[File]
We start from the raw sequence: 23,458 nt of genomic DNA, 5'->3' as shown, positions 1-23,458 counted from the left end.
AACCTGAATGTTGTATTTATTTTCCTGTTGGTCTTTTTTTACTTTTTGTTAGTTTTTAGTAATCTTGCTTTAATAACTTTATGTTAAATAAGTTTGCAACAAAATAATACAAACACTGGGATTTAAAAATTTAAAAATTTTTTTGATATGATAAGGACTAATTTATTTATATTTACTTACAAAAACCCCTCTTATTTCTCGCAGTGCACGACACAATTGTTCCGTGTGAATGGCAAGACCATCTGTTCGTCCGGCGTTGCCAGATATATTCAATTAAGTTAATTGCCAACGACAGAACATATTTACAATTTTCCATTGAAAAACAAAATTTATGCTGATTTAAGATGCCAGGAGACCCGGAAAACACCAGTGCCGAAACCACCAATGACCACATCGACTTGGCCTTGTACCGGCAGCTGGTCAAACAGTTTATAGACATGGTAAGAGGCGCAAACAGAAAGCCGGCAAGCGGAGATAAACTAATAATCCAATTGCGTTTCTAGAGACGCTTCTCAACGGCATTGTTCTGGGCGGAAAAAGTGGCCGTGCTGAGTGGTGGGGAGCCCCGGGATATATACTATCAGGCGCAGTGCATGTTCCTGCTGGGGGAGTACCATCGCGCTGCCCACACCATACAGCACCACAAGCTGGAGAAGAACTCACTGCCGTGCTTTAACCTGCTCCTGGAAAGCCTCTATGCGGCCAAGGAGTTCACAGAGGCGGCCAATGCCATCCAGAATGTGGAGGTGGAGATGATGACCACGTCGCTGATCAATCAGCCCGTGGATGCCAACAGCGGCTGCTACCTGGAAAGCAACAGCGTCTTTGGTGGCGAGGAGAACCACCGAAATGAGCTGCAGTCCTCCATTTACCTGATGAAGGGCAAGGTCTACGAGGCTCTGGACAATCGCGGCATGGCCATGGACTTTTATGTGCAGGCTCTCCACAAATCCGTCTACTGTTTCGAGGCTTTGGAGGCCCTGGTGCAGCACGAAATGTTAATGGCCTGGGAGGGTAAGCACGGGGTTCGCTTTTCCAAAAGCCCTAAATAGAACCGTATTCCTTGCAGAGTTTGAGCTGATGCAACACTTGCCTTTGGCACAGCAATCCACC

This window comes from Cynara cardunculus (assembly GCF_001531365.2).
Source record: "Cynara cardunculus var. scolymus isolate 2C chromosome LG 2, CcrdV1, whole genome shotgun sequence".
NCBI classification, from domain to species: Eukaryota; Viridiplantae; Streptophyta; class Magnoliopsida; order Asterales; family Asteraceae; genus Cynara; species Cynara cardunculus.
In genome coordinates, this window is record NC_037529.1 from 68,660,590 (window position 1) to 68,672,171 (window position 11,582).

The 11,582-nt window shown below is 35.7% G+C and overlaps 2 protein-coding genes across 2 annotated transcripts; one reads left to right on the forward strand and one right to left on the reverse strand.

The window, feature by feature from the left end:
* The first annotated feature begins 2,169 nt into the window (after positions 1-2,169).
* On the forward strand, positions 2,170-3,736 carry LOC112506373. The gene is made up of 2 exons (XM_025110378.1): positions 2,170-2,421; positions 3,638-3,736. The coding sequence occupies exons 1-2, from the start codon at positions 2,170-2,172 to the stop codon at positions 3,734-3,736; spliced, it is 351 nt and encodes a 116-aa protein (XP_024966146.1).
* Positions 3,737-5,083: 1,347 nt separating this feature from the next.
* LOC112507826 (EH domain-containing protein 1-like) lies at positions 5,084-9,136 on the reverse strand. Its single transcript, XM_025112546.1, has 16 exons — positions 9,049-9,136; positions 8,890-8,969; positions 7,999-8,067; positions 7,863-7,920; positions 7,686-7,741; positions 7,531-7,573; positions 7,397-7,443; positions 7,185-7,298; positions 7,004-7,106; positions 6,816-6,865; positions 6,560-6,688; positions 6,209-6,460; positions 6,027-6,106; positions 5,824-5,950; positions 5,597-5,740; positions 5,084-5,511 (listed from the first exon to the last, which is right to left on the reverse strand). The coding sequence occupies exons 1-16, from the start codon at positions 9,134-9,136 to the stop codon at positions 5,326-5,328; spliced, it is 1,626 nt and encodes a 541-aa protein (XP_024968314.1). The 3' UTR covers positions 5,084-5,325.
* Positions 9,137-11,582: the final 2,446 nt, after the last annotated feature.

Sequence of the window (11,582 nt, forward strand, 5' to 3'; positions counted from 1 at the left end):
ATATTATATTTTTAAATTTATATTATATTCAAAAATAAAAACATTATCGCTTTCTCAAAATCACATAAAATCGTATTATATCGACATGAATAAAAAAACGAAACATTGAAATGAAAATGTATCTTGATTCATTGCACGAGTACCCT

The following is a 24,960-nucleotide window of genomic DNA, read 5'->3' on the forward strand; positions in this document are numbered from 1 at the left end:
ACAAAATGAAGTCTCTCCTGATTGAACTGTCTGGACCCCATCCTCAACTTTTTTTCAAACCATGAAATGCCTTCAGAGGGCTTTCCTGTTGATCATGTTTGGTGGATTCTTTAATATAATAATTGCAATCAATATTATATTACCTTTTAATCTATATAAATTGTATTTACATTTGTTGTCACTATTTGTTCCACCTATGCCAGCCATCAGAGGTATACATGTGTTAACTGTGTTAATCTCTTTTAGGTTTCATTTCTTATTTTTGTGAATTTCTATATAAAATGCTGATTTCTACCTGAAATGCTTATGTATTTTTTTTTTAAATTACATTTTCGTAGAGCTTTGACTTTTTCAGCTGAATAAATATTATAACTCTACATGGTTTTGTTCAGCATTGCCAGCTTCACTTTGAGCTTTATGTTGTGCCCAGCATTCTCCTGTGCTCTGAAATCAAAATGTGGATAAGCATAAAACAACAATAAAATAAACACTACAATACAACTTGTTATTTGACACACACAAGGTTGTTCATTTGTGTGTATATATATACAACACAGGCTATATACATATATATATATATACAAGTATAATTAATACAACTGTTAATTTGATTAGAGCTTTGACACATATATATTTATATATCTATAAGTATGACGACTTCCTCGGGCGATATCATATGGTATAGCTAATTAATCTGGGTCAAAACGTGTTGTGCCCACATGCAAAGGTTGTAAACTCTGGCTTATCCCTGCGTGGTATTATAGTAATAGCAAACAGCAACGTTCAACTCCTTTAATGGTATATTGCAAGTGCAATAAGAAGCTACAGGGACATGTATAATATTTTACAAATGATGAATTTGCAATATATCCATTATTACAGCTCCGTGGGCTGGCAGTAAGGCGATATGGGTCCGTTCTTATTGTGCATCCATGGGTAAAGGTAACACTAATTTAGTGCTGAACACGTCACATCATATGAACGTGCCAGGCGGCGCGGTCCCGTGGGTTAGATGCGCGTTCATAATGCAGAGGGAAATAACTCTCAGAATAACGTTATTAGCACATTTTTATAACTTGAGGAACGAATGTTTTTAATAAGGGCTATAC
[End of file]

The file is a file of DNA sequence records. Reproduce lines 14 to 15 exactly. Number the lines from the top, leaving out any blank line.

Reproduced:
Sequence of the window (11,582 nt, forward strand, 5' to 3'; positions counted from 1 at the left end):
ATATTATATTTTTAAATTTATATTATATTCAAAAATAAAAACATTATCGCTTTCTCAAAATCACATAAAATCGTATTATATCGACATGAATAAAAAAACGAAACATTGAAATGAAAATGTATCTTGATTCATTGCACGAGTACCCT